July 22, 2014

July 22, 2014
Citizen_Fox_GMaps_Screenshot.png

The future home of Citizen Fox. Image from Google Maps street view.

Eater brings news that the large space at the corner of 18th Street and Mission is (officially) spoken for. There’s been speculation about this space for a long time, and now we’ve got some details. The owner is Deborah Blum, one of the partners behind Lolinda, Beretta, and Starbelly. This one is called ~CITIZEN FOX~ and is going to be a brewery and beer incubator with Rich Higgins serving as brewmaster and educator. There will also be a full range of beer education opportunities, including classes and workshops on beermaking and tasting, and even a brewing internship program.

As for food, Blum hasn’t offered many details on what will be coming out of the kitchen (or who the chef is), but word is that it will be California style and casual. There is also a full bar, and we received word that Ramen Shop bar manager Chris Lane, who worked with Blum at Lolinda, will be consulting on the cocktails here. His menu at Citizen Fox will focus on freshness, with infusions, shrubs, and brightly flavored garnishes.

Reportedly, the team is hoping to open the 2,400-square-foot space in early November, though given the scope of the project that seems awfully ambitious. Oh, and if this all sounds familiar, you might be thinking of Brew U, which we reported on in May and is also plotting a Mission location. 2205 Mission St. at 18th St.

troeggi-biondivino.jpg

Photo courtesy of Biondivino.

troeggi-bruschetta.JPG

Classic Genovese bruschette at Biondivino. Photo courtesy of Biondivino.

Fans of the cheerful ~BIONDIVINO~ on Russian Hill, its walls packed with incredible Italian wines, have another reason to come visit the shop: owner Ceri Smith is launching an aperitivo and wine bar pop-up on Thursday July 24th, Troëggi a Biondivino, offering a variety of bruschette in the evening (this is what happens when Emanuele Fromento of Ai Troëggi—the natural wine and bruschetta bar in Genova—visits SF for a month). There will be some classic Genovese bruschette (on Josey Baker bread), ranging from freshly made pesto to one with Taleggio, zucchini, and prosciutto cotto. Oh yes, and there’s bruschetta with Gorgonzola and mostarda di Cremona, and the “spussona” version, with Gorgonzola, onion, and spicy arugula. There will be about 15 in all, $4-$12, plus some cheese and salumi plates, and tiramisù for dessert.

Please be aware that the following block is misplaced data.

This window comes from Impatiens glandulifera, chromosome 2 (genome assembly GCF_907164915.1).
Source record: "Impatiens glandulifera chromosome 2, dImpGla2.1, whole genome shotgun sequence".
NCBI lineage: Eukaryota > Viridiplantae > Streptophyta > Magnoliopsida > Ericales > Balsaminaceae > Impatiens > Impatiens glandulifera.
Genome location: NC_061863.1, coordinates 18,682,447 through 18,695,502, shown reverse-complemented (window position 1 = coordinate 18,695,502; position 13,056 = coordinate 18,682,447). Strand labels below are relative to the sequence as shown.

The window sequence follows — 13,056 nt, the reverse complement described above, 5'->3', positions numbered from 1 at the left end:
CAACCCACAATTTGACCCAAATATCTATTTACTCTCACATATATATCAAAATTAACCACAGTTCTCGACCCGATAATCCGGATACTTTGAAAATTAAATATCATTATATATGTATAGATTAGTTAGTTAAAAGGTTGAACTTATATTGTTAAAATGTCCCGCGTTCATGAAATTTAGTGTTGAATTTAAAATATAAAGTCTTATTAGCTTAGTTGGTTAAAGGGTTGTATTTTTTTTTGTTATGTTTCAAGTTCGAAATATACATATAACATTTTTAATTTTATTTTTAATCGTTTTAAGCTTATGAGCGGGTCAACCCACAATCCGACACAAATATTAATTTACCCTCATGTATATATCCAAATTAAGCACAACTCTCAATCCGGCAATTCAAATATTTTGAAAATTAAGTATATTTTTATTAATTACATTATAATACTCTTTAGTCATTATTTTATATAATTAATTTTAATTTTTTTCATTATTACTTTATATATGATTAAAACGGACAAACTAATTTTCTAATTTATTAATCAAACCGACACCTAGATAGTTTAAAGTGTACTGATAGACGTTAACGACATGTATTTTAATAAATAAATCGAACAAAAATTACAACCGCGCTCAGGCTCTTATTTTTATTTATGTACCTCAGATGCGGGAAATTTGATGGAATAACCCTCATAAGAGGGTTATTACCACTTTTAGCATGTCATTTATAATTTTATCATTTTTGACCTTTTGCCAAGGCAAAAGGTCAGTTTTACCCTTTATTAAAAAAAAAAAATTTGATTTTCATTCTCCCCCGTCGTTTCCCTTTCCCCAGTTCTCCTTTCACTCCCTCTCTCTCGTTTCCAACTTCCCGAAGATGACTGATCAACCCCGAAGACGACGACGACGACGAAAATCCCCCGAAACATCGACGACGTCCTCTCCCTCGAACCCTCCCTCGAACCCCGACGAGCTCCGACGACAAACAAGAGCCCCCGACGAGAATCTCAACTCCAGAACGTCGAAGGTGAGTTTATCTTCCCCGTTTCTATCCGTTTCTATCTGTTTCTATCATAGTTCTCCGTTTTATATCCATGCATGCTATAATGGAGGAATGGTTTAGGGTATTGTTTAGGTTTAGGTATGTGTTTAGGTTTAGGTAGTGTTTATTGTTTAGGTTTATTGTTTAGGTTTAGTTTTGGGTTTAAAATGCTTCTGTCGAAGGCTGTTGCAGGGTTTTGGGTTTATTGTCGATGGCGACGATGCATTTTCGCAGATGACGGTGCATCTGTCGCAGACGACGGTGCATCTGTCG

There will be a variety of natural wines poured, just $10 a glass, including two sparklers, three to five whites, and three to five reds, plus a rosé. If you come by from 5pm-7pm and order a glass of wine, in true aperitivo fashion, you’ll be gifted a mini bruschetta (with pesto, tomato, garlic, and olive oil). It’s an informal gathering, but you’ll still have a spot to perch at tables. Wine bar hours will be Wed-Sun 5pm-11pm (or closing) from now through August 31st.

While you’re in the shop, be sure to check out the growing shelf of artisan food items from Italy and Spain that Ceri is stocking these days for the eli-men-ta-ri part of her business, including hard-to-find pastas, honey, spices, tins of canned fish, and more. She is planning to source more items like colatura and bottarga, and have “pre-offers” for people to purchase them before they’re stocked (subscribe to her newsletter to keep up on that). Look for this to evolve in coming weeks.

Another thing to look forward to: she is going to be offering classes on wine, food, ingredients, beer, and more. We’ll keep you posted (and may even be teaching a class ourselves!). 1415 Green St. at Polk, 415-673-2320.

Broc_wines.jpg

Broc wines. Photo from Facebook.

Attention winos, we have a trio of events for you to consider. This Saturday July 26th is the annual Broctacular event at ~BROC CELLARS~, an open house at their winery facility in Berkeley. It’s a low-key event, with pours of recent wine releases, some vittles provided by Naked Lunch, and there will be some local tunes. $25, includes all wine and food ($12.50 for wine club members). Tickets here. 1pm-5pm. 1310 5th St. at Gilman, Berkeley.